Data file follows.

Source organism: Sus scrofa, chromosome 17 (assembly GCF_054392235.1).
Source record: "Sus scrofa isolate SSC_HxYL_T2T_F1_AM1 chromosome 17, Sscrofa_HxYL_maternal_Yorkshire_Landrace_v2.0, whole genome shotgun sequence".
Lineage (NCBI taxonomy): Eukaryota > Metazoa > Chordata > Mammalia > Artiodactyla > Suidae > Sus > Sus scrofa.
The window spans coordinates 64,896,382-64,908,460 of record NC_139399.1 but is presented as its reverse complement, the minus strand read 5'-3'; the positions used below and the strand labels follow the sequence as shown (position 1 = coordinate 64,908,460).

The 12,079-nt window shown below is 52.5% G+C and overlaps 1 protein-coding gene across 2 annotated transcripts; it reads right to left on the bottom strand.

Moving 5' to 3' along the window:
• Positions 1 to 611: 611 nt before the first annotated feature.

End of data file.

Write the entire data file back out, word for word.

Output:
Source organism: Sus scrofa, chromosome 17 (assembly GCF_054392235.1).
Source record: "Sus scrofa isolate SSC_HxYL_T2T_F1_AM1 chromosome 17, Sscrofa_HxYL_maternal_Yorkshire_Landrace_v2.0, whole genome shotgun sequence".
Lineage (NCBI taxonomy): Eukaryota > Metazoa > Chordata > Mammalia > Artiodactyla > Suidae > Sus > Sus scrofa.
The window spans coordinates 64,896,382-64,908,460 of record NC_139399.1 but is presented as its reverse complement, the minus strand read 5'-3'; the positions used below and the strand labels follow the sequence as shown (position 1 = coordinate 64,908,460).

The 12,079-nt window shown below is 52.5% G+C and overlaps 1 protein-coding gene across 2 annotated transcripts; it reads right to left on the bottom strand.

Moving 5' to 3' along the window:
• Positions 1 to 611: 611 nt before the first annotated feature.